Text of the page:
From the famous Shaolin (Zen) and Wu Tang (Taoist) monasteries of north China comes this vigorous approach to dynamic health. Movement training has been used in China for 4500 years to achieve super-fitness and multi-level integration of self. We practice traditional, choreographed movement sequences and routines for grace, agility, flexibility, strength, concentration, awareness. These kinetic keys open doors to consciousness and act as a cathartic, cleansing force upon the deepest part of our nature.
Our tools for the dance studies include all parts of the body (even eyes!), and equipment such as fans and swords. There are three components of the study: stretching/loosening of muscles and joints, hand-eye-foot combination drills, and martial-flavored "dance" forms of continuously linked postures. The forms work is characterized by extended arm movements, deep stances, high kicks—often mimicking animal characteristics.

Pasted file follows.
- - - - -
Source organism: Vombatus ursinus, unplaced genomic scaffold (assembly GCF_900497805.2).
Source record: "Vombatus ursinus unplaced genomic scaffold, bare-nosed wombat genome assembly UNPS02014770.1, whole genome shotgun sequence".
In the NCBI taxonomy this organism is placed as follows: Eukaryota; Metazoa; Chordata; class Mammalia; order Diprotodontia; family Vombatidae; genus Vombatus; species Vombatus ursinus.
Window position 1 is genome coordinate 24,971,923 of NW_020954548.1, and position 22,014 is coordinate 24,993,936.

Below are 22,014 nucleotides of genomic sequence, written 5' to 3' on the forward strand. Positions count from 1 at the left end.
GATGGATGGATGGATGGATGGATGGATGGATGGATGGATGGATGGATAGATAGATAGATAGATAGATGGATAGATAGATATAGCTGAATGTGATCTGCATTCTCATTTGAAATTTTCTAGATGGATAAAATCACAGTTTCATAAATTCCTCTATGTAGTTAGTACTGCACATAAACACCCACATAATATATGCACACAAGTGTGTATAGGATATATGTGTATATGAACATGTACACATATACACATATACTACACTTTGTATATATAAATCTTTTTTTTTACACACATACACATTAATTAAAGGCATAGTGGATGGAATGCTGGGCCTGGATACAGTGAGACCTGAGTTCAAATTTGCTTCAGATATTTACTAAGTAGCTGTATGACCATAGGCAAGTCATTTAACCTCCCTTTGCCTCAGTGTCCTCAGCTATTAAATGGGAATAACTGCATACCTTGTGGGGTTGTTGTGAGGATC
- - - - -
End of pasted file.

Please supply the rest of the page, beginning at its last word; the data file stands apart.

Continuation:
CAUTION!This is not recreational "folk dancing." It is extremely challenging work on all levels. It is not wise for the unfit to take this training. Properly executed, the forms become effective vehicles for moving meditation work and inner awareness. Such a process can only be effectively utilized if we know how to recognize and adapt its principles within our lives. As the student progresses through the training, there is a self "unmasking" effect as the ego faces its own limitations and is stripped away from pivotal posturing in creating life-meaning.
This ‘unmasking’ may make a student acutely aware of deepest fears or apprehensions, and the temptation to run away or escape from the study can be very powerful. These teachings concern the basic nature and structure of consciousness in order to deal with stress or phobias that occur during the process of unmasking. Specific therapeutic practices and methods of concentration are then applied to neutralize afflictions which arise.
This is the conceptual and actual basis for direct experience of the mind -body. This training offers opportunity to consciously change patterns of suffering that constitute what we loosely term our ‘Self.’
The material presented at each class increases in complexity and intensity as determined by each student’s accommodation to the work-load. Each meeting is characterized by these components of the training: